Calamos Investments - Tax FAQ

Frequently Asked Questions

DIVIDENDS & DISTRIBUTIONS

What are qualified dividends? Qualified dividend income (QDI) are those dividends received by an individual shareholder from domestic or qualified foreign corporations that may be eligible (depending on the holding period and other factors) to be taxed at reduced capital gains tax rates. Review IRS publication 550 or consult with your tax advisor for more information specific to your tax situation.

Why did I receive an IRS Form 1099-DIV for my Uniform Gift or Uniform Transfer to Minors account? You received IRS Form 1099-DIV for your Uniform Gift or Uniform Transfer to Minors account since the IRS requires the taxpayer to report all income, no matter the age of the account holder. Minors who have earned more than a certain dollar amount may be required to file a federal income tax return. Consult your tax advisor regarding your reporting situation.

Why are nontaxable distributions listed on IRS Form 1099-DIV? Nontaxable distributions are distributions from your fund(s), which are a return of capital to you. You must reduce your cost (or other basis) by the amount shown in column three of IRS Form 1099-DIV. However, if you recover all of your cost (or other basis), you must report any excess nontaxable distributions as capital gains even though IRS Form 1099-DIV shows them as nontaxable. Review IRS publication 550 for assistance in determining if the amount shown in column three is nontaxable to you.

Why doesn't my IRS Form 1099-DIV match my annual statement? Calamos determines each fund's taxable income and capital gains after mailing your annual statement. At the end of the year, it is sometimes necessary for Calamos to adjust a fund's distributions to properly reflect the fund's actual taxable income and capital gains for the year. This process is commonly referred to as a reallocation. If a reallocation occurred on a fund in which you have an investment, the information provided on your annual statement and your Form 1099-DIV will differ.

Do I have to pay taxes on distributions that are reinvested in my account? Distributions of dividends and capital gains by your fund may be subject to income tax regardless of whether you receive them in cash or reinvest them in additional shares.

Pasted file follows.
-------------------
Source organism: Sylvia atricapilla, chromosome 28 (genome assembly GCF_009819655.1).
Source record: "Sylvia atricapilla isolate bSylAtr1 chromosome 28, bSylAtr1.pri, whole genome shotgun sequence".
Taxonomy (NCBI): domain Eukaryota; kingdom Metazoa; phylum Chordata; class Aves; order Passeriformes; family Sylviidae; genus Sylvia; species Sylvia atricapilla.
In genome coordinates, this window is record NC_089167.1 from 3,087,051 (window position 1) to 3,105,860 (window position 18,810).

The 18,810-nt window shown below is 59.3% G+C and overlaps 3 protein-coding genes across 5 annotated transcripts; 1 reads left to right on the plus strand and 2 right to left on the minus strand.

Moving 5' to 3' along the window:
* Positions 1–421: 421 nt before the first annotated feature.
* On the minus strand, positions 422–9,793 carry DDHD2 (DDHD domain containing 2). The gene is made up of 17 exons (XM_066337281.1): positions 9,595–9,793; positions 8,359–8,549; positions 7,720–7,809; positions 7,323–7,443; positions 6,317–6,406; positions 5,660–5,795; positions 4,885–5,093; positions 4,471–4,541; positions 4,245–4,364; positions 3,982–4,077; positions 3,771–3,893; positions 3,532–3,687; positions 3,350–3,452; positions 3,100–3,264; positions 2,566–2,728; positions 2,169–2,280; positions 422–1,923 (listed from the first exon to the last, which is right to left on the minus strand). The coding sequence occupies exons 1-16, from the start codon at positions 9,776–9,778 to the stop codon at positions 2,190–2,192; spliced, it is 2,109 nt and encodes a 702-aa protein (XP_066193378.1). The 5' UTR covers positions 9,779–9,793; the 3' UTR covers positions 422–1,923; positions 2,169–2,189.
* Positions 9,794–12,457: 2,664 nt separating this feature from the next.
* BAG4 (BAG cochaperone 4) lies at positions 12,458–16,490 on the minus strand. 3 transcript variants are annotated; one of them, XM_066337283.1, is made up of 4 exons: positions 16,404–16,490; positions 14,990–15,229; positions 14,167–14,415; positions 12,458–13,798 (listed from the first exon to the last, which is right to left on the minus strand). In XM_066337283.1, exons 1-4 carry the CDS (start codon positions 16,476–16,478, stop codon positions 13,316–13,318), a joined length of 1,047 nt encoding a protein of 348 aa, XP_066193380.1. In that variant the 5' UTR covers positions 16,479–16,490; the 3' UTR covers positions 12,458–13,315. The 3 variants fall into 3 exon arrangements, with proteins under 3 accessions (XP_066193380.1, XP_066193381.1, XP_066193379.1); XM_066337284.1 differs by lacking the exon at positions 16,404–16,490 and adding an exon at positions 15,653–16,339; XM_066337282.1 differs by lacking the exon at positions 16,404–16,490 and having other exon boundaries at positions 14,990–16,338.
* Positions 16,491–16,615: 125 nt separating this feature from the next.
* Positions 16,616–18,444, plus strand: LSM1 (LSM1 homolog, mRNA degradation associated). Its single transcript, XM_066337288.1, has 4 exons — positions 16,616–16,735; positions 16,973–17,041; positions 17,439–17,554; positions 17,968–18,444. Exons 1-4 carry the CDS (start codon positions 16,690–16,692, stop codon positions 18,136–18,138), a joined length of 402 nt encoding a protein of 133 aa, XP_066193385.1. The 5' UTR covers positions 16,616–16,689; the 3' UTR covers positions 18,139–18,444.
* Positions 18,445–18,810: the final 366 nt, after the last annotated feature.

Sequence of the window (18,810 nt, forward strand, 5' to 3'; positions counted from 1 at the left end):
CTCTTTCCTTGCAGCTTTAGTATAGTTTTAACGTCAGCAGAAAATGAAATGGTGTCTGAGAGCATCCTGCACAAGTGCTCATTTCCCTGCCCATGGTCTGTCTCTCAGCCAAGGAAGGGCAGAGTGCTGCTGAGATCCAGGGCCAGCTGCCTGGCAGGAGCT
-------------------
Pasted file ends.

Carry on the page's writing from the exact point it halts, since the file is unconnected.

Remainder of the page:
How will I know how to report dividends, short-term gains and long-term capital gains distributions on my tax return? In January, you will receive IRS Form 1099, which will identify all the distributions the fund paid to you during the tax year. This form will indicate whether these distributions were ordinary income dividends, long-term capital gains distributions, or return of capital.

What is a distribution's record date? The record date is the date a shareholder must hold the fund to qualify for a distribution of dividends and/or capital gains. Only shareholders of record on that date are eligible for that particular distribution, and those who invest after that date are not.

What is a distribution's ex-date? The ex-date, or ex-dividend date, is the date the mutual fund's assets are set aside for a distribution of dividends and/or capital gains for shareholders. On this date, the fund's share price, or net asset value per share, decreases by the amount of the distribution. The net asset value may also change on that date because of market activity affecting the value of the fund's portfolio holdings.
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COST BASIS

What is cost basis? Cost basis is the original price at which you purchased shares of your mutual fund, plus or minus certain tax basis adjustments. If you received mutual fund shares as a gift or through inheritance, special tax basis rules will apply. You will need to calculate cost basis if you sell your shares to determine if you have a capital gain or loss. There are several methods for which you can calculate cost basis, including First In, First Out; Specific Identification; Average Cost - Single Category; and Average Cost - Double Category. Refer to IRS Publication 564 or consult your tax advisor for assistance in computing cost basis and determining which cost basis method may be best for you.

Why did I receive a Form 1099-B/cost basis when I only exchanged shares? The IRS considers exchanging shares a taxable event and treats an exchange as a sell transaction in which shares are sold out of the original fund and purchased into the receiving fund or funds.

How does a return of capital affect my cost basis? Return of capital distributions reduces your cost basis. For instance, if your cost basis is $100 and you receive a return of capital of $10, your cost basis is reduced to $90.
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FORMS